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Matchmaker, Matchmaker: The New Play does Online Dating

A great example of an OkCupid profile!

Anyone ever been on OkCupid? It’s a hipper match.com, an online dating site which has you declare you interests (from sociopolitical to sexual), take personality quizzes, and post some arresting photos—all to attract a potential mate. Once you’ve completed your OkCupid profile, you’re visible to all sorts of local hopefuls who may or may not message you hoping to try a bit of you on for size. You, too, can browse potential mates! It’s very user-friendly and “intuitive,” as OkCupid uses the data you supply it with to find you better potential matches.It’s fascinating, fun, and can lead to real life romance if done with enough care. Spend a little time at the computer, set up some real-life dates, hit it off (with a highly scored match probably), and the next thing you know, you’ve got yourself a long-term relationship! Wow! Online dating is cool! And easy!!!

Social networking is most fascinating, thrilling, and useful when we can pull it off the grid and find real-world application. The appeal is simple: it’s wildly efficient and organized.

Efficiency and organization are two elements crucial to the production of the new play. So, what happens if we apply a bit of the social networking model to the crazed culture of the new play? What if there was an OkCupid to match playwrights and their plays to producers and theatres? WHAT IF?!

Well, the National New Play Network is going to find out with its upcoming online New Play Exchange, described so in a press release: “the New Play Exchange will combine a script database, crowd-sourced recommendations, and the interactivity of a social networking site to change the way literary departments and playwrights function field-wide.”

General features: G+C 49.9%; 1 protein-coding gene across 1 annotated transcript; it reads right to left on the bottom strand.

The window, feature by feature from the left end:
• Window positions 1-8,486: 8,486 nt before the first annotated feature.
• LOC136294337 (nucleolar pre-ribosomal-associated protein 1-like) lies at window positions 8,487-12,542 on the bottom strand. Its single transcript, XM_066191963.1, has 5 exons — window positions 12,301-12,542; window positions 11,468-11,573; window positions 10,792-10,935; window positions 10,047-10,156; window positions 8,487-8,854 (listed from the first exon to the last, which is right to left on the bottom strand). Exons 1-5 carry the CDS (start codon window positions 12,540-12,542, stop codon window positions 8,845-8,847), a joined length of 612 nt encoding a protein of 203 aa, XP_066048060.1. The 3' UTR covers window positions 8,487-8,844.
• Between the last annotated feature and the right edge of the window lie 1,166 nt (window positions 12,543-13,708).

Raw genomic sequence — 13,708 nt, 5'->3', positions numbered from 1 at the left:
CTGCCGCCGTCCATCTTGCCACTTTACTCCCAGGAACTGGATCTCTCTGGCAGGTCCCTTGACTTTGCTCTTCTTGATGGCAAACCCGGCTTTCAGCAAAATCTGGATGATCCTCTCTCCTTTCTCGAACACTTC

The National New Play Network is the country’s alliance of nonprofit theatres that champions the development, production and continued life of new plays. Click the image for more info!

The New Play Exchange is built around two portals—one for playwrights and one for readers (including theaters, literary managers, dramaturgs, etc.)—that access a singular database to which playwrights may upload and create profiles for their plays. Searchable and sortable, these profiles will feature genre, cast size, playwright identity or region, and keywords, making it easier for readers to find what they may be looking for to suit their programming or production needs. Once they do, readers can set up a first date with the play or playwright, and—if all goes well—a new creative relationship is born. Likewise, readers can set up profiles specifying the kind of work they’re looking for, and playwrights can submit their work with specific intent hoping for a similar outcome.

I think it’s a genius application of social networking to a process that can never get enough efficiency and organization. Looking to a “field-wide launch” in 2015, the New Play Exchange could revolutionize new play production in this country—or, at the very least, the matchmaking therein.

As with all social networking innovation meant to inform our real-world interactions, the New Play Exchange will most likely face challenges to its credibility. Many are skeptical of the friend who excitedly reports, “I’ve met someone! On OkCupid! And it could really be something special!” But results will come with a bit of courage. The technology needs to be bravely embraced by the community at large. Change takes time, but I, for one, am excited to watch this innovation unfold. Perhaps by 2020, the digital lovebug will have bitten and surprised hordes of playwrights and producers, yielding healthy, exciting relationships (and therefore good new theatre—blessed be for that is the goal) all over this country!

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